Many want to break free from corporate life. With digital technologies, scaling a company is easy if you’re able to break through and develop a large audience.
But it’s also intimidating. How do you become a top creator when you have millions of blog posts and millions of hours of video uploaded to YouTube each day?
But like many ventures, it’s important to note that results don’t come instantly. And when someone is dedicating hours and hours to something without immediate rewards (and rewards that may be very far off) it can be difficult to stick with it.
Did you know that you just need 21 podcasts episodes to be in the top 1% of all podcasts?
There are 2 million podcasts.
But 90% of podcasts don’t get past episode 3.
Of the 200,000 left, 90% of those will quit after 20 episodes. So if you’re starting a podcast, your competition is not the 2 million podcasts. But just the 20,000 that don’t quit.
And if you’re thinking about starting a venture in a crowded space, such as a blog, YouTube channel, or a newsletter, this post will show you why you shouldn’t care all that much about the competition.
But well, you should already get the drift: People quit too easily.
Let’s check things out further.
Lag and lead metrics
Creative success is about lag and lead metrics: What does that mean?
- Lag metric: Joe wants to be a novelist.
- Lead metric: He wrote for two hours every day before going to work.
Once you have established your lag metric, figure out what it takes to be in the top 10% or so of your niche. And reverse engineer the process to understand your lead metric.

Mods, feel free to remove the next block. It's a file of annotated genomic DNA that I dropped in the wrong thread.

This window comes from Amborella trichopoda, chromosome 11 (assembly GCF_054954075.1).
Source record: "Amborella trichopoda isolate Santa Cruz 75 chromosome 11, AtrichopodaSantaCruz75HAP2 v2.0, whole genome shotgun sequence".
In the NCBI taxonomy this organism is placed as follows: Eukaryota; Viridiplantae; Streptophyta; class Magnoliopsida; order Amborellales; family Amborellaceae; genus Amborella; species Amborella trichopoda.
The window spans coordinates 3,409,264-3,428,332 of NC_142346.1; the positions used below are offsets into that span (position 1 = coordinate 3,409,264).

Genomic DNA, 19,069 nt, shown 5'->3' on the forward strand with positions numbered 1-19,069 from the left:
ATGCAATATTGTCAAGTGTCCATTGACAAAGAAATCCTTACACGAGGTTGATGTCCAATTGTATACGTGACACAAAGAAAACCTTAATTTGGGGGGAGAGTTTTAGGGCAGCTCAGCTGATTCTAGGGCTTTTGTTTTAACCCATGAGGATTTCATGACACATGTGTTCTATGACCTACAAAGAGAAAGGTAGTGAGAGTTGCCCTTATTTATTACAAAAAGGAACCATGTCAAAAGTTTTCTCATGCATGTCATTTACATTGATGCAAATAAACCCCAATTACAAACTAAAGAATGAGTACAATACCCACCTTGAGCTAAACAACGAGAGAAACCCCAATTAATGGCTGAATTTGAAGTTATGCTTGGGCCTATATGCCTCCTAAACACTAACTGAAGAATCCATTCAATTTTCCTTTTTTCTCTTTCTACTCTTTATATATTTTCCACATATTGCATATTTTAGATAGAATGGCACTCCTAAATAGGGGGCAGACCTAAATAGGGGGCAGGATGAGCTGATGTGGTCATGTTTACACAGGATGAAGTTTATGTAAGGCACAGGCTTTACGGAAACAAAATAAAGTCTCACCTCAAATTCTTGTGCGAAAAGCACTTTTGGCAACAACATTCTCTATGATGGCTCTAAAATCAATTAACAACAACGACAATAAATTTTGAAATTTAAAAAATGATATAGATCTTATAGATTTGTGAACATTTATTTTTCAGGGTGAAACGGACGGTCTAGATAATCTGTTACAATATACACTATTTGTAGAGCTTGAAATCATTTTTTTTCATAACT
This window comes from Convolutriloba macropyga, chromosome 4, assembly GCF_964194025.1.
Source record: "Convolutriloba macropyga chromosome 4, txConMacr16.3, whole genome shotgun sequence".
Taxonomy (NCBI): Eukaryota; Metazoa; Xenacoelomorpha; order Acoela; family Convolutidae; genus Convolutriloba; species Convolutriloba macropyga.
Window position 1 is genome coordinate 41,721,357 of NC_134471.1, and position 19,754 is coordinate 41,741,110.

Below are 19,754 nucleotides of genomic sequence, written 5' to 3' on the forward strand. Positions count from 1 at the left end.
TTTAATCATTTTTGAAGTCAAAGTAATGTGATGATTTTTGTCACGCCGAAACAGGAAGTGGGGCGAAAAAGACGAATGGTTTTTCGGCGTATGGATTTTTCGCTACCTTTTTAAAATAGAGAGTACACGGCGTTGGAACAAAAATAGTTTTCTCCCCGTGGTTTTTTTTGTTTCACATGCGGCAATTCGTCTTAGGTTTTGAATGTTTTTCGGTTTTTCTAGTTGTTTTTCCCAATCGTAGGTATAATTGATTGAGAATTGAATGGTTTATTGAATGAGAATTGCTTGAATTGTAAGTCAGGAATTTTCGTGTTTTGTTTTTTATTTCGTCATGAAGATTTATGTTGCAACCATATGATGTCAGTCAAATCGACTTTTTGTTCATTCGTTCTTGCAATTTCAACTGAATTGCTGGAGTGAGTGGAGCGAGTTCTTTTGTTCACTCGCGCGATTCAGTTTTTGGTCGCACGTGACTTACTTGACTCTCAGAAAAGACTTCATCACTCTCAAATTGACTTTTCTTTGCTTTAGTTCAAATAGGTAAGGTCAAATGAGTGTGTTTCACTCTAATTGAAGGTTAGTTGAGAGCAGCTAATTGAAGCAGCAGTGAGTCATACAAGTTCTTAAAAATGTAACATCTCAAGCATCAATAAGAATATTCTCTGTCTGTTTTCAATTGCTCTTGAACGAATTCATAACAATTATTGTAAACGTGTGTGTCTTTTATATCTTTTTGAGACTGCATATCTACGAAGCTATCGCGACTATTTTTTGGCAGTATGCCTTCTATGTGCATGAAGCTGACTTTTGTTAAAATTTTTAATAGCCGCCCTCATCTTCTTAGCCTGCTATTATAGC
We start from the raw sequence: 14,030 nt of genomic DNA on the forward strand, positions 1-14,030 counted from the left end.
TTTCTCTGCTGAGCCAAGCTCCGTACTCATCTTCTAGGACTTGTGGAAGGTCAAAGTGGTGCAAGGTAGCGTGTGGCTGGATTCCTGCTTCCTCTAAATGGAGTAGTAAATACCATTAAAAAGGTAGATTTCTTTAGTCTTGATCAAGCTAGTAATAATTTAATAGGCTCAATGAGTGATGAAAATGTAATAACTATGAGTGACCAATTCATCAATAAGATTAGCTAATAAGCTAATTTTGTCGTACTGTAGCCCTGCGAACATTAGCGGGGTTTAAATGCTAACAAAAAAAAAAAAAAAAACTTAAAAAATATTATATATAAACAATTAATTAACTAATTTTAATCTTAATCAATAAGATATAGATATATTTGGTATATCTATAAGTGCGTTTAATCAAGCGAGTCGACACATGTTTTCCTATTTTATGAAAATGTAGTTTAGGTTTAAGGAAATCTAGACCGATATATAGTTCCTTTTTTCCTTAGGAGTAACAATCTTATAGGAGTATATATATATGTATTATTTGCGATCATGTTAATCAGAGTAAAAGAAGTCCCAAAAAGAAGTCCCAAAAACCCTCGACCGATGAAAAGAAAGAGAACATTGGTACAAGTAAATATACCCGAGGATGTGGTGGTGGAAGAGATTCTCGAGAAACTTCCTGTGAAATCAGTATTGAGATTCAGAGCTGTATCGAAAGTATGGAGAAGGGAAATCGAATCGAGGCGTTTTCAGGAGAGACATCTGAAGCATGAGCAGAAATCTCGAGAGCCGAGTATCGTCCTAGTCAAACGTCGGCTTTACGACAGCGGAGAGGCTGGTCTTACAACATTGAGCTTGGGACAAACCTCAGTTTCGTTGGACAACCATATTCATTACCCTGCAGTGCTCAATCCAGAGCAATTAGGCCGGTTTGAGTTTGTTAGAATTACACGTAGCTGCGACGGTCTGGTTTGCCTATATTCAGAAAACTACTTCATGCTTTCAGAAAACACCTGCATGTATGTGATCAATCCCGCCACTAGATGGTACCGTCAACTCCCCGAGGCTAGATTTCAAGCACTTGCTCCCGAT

How do you make sure to not quit?
Figure out the obstacles you’ll get along the way to success.
Moreover, while banal, you need to have passion. What would you do in life if you didn’t need money or already had all the money you needed?
While it’s not always practical, making your work and passion one and the same is ideal. Business is about solving problems. If you can solve a problem for yourself that’s a great reward even if it’s never as commercially successful among others as you might have hoped.
It’s important to visualize your goals and the outcome. But positive thinking is far from reality. Life isn’t as sweet as it looks in your head. And this is why positive thinking alone makes it easier to quit.
Below is a rough outline to fight against positive fantasizing.
- Wish: Which goal do you want to achieve?
- Outcome: What will you do when you achieve the goal?
- Obstacle: What are your main obstacles to achieving it?
- Plan: How are you going to overcome the obstacles?
Will not quitting guarantee you success? Unfortunately not, but it’s the starting point to achieve it.
Comparison can be deadly
Many bloggers and YouTubers advertise what they make. It can be inspiring to hear that some of your favorite creators are making anywhere from incomes that can support their living expenses all the way up to millions of dollars per year.
That can be inspiring but disheartening at the same time, especially when you’ve yet to begin or are in the early stages of barely making anything.
But also realize that it’s not a good thing to compare someone in Chapter 1 to somebody who’s in Chapter 4 or Chapter 10.
Let it be motivating, but don’t let it evoke adverse emotions that can have the opposite effect, such as motivating you not to begin in the first place.
Starting anything worthwhile takes a lot of time, care, and attention. Focus over an elongated time period is key.
If you look at the top image to this post, it’s compound interest of 10% over 40 years. In order to get to the fruits of all that labor, that’s a lot of work and it will take delayed gratification along the way.
Most will quit in the first year of anything that’s difficult.
The longer you wait the more that timeframe is pushed back. And at a certain point, it can become out of reach.